Starting the car, I pulled out onto the road and drove. I didn’t drive toward Gran’s house or the library. Instead I headed for the health food store in town. I needed to be sure they had what I needed before tomorrow morning. I didn’t want to show up empty-handed. I would feel better about things if I could walk in and bake some items right away for Hillya to try. I might also feel more confident at five in the morning if I spent my day today baking what I planned to do tomorrow.

  Will had loved my banana bread and it was not only dairy and gluten-free but organic. Mom always asked me to make the dark chocolate granola bars and I could do those organic as well if I could find the right ingredients.

  My mind began turning over all the different ideas and I grew excited about the possibilities. I was going to get to bake things that I created for people to buy. I would be lying if I hadn’t thought about it before but then I would push the idea away because I had no real training. I played around in the kitchen. I would have never had the confidence to apply for a job to do something like this, and yet, here I was with a job doing just that and it was all thanks to my gran.


  Two banana loaves, two dozen caramel oatmeal cookies, one batch of dark chocolate granola and one batch of brown sugar granola later along with a new idea in the oven I didn’t have a name for yet.

  It was well past six in the evening and I was covered in oat flour, batter of many different kinds, and happier than I had been in a long time. While humming a tune my gran used to sing in the kitchen, there was a knock at the door.

  I wiped my hands off on Gran’s yellow gingham apron and used my wrist to push the hair that had worked its way free from my bun out of my face then headed for the door. It wasn’t until I rounded the corner that I saw who was on the other side of the glass door. Pausing, I thought of several things at once. First of all, my appearance. It was very likely I had flour amongst other ingredients on my face and in my hair. Then of course the most important thing, why was Saul here and was I going to open the door?

  I didn’t even know his last name. His eyes met mine and I knew I wasn’t going to be able to turn and walk away now. Not that I was so drawn to him but because I had better manners than that. I wasn’t rude. Besides, whoever Saul was he had helped me not once but twice. I doubted he was here to be rude.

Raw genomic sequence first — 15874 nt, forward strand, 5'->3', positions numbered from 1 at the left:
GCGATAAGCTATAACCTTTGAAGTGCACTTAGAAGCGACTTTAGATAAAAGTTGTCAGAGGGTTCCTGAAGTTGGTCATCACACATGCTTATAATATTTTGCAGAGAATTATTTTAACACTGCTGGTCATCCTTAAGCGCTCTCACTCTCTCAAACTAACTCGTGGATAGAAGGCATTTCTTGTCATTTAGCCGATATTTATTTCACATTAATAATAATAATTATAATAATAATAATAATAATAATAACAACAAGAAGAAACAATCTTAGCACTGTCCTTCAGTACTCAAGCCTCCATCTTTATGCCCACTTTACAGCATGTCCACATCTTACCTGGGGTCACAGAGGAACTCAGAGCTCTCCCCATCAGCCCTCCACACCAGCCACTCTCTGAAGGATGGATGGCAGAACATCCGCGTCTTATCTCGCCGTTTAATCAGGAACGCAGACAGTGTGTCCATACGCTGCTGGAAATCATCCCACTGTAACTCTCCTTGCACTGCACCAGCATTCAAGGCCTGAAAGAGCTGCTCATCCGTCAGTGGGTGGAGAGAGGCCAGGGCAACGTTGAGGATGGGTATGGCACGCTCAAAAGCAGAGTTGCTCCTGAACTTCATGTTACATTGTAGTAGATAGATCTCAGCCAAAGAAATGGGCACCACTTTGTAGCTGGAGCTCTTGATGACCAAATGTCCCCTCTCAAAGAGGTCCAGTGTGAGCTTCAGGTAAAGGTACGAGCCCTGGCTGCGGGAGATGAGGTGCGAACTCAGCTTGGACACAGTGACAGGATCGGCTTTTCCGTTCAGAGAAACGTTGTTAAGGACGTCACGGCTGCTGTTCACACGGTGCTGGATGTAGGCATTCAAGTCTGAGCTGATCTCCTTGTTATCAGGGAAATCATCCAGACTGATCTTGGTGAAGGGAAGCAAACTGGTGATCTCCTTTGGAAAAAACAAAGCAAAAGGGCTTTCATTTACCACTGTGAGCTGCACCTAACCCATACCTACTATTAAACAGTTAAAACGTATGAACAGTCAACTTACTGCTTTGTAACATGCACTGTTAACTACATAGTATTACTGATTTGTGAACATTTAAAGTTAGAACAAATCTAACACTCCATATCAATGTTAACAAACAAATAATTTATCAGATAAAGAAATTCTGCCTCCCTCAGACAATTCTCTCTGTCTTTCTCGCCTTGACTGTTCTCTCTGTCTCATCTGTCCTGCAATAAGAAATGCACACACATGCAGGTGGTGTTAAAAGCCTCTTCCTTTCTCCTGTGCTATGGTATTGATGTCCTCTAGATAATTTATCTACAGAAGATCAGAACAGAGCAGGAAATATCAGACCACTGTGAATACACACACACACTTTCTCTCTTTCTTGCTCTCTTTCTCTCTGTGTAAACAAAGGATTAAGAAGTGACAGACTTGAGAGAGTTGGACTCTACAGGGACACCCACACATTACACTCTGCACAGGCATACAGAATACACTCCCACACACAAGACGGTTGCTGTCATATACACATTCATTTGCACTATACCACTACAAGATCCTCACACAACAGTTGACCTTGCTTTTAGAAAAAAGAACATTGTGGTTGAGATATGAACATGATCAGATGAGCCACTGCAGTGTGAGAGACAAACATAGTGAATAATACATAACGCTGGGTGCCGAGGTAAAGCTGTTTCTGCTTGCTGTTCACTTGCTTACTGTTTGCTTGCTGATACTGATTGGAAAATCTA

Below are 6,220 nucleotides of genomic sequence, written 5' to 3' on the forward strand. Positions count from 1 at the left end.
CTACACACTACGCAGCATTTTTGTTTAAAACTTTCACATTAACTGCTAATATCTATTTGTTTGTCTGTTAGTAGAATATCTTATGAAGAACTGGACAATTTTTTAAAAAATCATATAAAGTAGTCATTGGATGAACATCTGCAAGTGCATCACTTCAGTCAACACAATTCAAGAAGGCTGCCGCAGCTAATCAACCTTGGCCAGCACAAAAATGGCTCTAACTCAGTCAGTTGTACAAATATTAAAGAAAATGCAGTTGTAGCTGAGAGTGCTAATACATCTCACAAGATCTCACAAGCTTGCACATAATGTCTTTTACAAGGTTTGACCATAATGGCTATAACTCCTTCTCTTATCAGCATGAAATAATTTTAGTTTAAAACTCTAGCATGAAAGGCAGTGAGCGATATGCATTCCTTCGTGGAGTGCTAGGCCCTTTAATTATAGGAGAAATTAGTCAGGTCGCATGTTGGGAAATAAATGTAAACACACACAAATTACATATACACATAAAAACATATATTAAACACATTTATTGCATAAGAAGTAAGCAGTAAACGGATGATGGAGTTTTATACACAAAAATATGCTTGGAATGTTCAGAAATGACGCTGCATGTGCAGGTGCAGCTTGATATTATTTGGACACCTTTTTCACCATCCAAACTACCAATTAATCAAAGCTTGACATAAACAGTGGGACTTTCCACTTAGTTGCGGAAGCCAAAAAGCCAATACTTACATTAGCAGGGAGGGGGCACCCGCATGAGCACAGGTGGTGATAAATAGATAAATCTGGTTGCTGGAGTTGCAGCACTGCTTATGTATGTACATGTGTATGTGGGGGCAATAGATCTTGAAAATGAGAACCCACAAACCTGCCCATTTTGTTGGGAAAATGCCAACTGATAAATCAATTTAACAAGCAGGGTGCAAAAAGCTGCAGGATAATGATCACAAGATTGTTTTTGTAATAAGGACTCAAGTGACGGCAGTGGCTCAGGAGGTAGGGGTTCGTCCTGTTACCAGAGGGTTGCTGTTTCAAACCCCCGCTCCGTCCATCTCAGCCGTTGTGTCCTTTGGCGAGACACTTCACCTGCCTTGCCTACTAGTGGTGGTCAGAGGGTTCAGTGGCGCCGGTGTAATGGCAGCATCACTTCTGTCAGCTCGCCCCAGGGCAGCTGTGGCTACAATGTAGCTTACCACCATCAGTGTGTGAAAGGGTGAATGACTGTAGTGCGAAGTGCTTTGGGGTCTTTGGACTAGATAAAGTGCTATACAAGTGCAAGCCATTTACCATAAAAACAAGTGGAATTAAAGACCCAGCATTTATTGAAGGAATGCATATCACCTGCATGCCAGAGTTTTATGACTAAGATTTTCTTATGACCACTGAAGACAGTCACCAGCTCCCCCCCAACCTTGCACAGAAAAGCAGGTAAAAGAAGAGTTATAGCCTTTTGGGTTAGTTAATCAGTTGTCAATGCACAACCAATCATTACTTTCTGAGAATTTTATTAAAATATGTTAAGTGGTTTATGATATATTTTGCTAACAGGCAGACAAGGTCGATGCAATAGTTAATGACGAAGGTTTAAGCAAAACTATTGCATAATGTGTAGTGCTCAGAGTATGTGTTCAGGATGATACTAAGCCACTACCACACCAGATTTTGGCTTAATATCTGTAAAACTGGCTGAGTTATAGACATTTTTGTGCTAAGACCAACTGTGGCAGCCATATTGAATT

When I reached the door, I opened it and forced a smile I hoped was polite. �
�Hello,” I said as if he hadn’t just watched me contemplating not coming to the door.

  The corner of his mouth curled as if this amused him. “Did I interrupt something?” he asked.

  I shook my head no. “Not at all. How can I help you?”

  He continued to appear as if he may laugh at any moment. “You got some flour on your nose and forehead,” he said, nodding his chin in my direction as he said it.

  “I am baking,” I explained, refusing to reach up and wipe it off. With my luck, I would only make it worse.

  “Then I am interrupting something,” he replied.

  Was there a point to this visit? My smile was pointless. I was sure it looked as fake as it felt. I dropped it. “Currently it’s in the oven. I have a few minutes,” I told him, emphasizing the word few so he would get to the point.

  He didn’t seem to care. Instead he looked around me and inside the house. “Smells good.”

  “I hope so,” I replied.

  His eyes shifted back to me. Then he reached into the pocket of his jeans, drawing my attention to the outline of his well-chiseled stomach under the thin fabric of his white tee shirt. I shouldn’t be looking at that but it was hard to miss.

  “I was asked to drop this off to you,” he said, snapping my attention back to him and not his abs. He was holding out a small plastic card the size of a credit card.

  Confused, I reached for it and immediately read what it said.

  Hendricks was written at the top in the familiar gold letters of the hotel and condominiums’ emblem. Underneath it was my name Henley Warren. Then lastly, there was a long number and a barcode.

  I lifted my gaze back to meet his. “What is this?”

  “Entry card. Lily sent it. When the guard on duty comes to your car, you just show him this.”

  Lily had sent me a card through Saul? I wondered how she knew Saul. Was he not just some employee? Did he find out who I had visited and alerted her to my having difficulty getting in the gate? I started to ask, but he spoke first.

  “I overheard Lily asking a guard to have a card sent to you. I told them I knew where you lived and I’d drop it off,” he explained, as if he had read my mind.

  “Oh, well, thanks,” I said. He didn’t ask how I knew the resident in the penthouse and I didn’t offer an explanation. We weren’t to be friends. He had made that clear.

  “It was on my way,” he said. If he was concerned I was going to read too much into his gesture, he need not be.

  “Of course,” I replied, realizing he was once again headed to the house party. “Well, have a good night and thanks again,” I said and started to close the door.

  “One more thing,” he said, stopping me, and I paused to look back at him. “If Drake comes around, don’t take him seriously. He isn’t for you,” he said then turned and walked back down the stairs.

  Had he just warned me off his friend? Had that been the reason he offered to bring the card here? I stood there staring at his back for a moment longer than necessary trying to process what he had just said and the way he had said it. There had been a definite smirk on his face. It had been slight but I had seen it.